This editorial appeared in The Kansas City Star.
There will be no celebrations here today for the sixth anniversary of the United States invasion of Iraq.
The positive might be that there don't appear to be any large-scale protests about continued American presence either. In the capital, people are very involved in trying to rebuild their lives.
They're too busy to reflect on the meaning of U.S. troops rolling across their desert, toppling their dictator. They're also too busy to reflect on the fact that despite huge strides in the past year, personal safety still lags well behind where it stood under Saddam Hussein.
The sidewalks lining Baghdad's constant rush-hour streets are a jumble of colors today, a marked change from the pre-invasion years. It's a positive sign.
But look at what is selling. For blocks on end, electronics stores stack their best-selling items on the sidewalks: generators (in orange and blue and red and purple, but, still, generators). Not everyone in this city of 6 million has one, but everyone who can afford one does.
Above the color explosion on the street is a thicket of wires running from telephone pole to street lamp, and to apartment after apartment, home after home, business after business. The wires bring auxiliary power from the generators to people wanting lights, or fans, beyond the 10 hours of electricity Iraq can provide on a good day.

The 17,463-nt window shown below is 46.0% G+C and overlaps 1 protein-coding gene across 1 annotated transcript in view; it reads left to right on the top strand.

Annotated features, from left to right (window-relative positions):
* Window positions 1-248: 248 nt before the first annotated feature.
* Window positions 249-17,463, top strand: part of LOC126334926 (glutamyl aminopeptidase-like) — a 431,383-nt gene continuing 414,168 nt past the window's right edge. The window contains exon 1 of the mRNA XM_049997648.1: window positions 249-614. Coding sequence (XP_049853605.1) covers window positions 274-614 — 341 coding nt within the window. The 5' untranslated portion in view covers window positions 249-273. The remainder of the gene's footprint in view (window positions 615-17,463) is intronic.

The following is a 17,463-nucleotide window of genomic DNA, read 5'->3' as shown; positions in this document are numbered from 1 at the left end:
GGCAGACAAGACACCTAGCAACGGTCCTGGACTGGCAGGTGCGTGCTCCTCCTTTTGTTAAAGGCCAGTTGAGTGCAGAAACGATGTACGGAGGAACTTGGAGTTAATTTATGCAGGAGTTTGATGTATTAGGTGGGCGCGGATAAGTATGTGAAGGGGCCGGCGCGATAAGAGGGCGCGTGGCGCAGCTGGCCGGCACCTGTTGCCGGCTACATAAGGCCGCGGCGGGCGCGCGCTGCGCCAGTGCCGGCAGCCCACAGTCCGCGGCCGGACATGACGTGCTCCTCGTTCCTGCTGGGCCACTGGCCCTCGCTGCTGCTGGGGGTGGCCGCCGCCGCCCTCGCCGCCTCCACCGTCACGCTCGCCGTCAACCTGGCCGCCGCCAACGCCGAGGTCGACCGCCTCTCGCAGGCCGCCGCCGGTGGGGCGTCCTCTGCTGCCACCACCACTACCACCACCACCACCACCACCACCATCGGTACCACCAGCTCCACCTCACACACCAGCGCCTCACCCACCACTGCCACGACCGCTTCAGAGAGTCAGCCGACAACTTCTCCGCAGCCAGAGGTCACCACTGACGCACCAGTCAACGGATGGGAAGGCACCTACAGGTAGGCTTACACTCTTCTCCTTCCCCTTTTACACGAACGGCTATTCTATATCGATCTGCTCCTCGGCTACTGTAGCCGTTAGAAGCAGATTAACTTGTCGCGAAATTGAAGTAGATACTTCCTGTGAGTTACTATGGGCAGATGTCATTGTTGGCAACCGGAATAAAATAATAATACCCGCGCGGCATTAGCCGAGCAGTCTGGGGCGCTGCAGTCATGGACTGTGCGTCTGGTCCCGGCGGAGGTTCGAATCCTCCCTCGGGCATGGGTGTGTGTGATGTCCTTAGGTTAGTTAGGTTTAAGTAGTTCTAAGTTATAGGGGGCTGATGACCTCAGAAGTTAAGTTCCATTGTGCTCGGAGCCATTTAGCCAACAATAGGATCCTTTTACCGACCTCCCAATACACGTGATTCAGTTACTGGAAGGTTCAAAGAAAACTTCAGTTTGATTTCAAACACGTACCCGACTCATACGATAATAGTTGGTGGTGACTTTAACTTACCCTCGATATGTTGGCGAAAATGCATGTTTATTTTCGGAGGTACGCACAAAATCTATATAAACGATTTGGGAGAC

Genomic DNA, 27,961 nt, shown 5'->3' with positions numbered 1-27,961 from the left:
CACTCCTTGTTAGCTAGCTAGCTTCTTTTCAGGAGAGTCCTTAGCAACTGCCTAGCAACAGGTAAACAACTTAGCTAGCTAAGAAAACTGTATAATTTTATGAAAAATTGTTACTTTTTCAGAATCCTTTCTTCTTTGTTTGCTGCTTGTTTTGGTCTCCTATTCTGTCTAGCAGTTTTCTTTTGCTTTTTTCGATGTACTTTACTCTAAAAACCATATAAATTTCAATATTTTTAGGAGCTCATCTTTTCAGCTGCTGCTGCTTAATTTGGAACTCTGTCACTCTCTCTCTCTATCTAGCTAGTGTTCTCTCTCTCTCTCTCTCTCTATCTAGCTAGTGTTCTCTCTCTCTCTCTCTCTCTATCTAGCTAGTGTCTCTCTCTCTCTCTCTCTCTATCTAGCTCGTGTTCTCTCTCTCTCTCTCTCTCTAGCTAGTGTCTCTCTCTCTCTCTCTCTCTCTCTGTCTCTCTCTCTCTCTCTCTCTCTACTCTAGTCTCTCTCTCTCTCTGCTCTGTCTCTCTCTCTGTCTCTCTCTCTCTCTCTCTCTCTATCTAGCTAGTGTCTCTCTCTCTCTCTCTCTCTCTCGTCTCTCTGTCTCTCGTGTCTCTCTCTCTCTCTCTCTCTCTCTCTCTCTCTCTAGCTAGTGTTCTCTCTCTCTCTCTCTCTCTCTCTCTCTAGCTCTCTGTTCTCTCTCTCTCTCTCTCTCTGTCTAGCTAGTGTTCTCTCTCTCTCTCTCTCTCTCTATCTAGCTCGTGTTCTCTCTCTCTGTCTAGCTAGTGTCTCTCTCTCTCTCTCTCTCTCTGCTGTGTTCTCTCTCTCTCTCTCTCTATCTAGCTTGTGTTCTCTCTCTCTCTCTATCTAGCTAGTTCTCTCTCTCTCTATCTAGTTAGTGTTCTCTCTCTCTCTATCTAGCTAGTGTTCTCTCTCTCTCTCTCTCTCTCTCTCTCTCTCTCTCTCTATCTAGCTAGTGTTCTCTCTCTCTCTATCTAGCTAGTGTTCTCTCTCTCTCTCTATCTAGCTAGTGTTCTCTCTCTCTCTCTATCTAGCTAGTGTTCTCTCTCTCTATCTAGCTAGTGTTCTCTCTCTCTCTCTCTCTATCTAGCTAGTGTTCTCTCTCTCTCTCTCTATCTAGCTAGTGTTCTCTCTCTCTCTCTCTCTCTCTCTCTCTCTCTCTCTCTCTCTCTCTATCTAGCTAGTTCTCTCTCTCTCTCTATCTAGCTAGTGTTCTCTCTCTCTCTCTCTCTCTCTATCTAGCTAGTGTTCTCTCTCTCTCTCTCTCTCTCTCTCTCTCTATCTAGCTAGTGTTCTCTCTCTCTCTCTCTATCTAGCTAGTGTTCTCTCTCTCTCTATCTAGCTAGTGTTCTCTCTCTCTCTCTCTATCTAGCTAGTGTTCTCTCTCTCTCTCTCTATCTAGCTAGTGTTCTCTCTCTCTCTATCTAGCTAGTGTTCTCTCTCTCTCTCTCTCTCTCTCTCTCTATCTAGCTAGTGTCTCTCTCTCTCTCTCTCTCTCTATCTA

After those hours, hundreds of thousands of Iraqis are now adapting to the idea of heading outside to connect power for their home, or neighborhood. Iraqis note that the generators, while colorful, are poor quality. They'll have to be replaced once a year, at least.
When the sidewalks aren't packed with generators, they are filled with water, boxes of water and water cooler bottles. Stacked like squared-off hedges, and also colorful, they're constant reminders that even the basics for life are difficult.
To read the complete editorial, visit The Kansas City Star.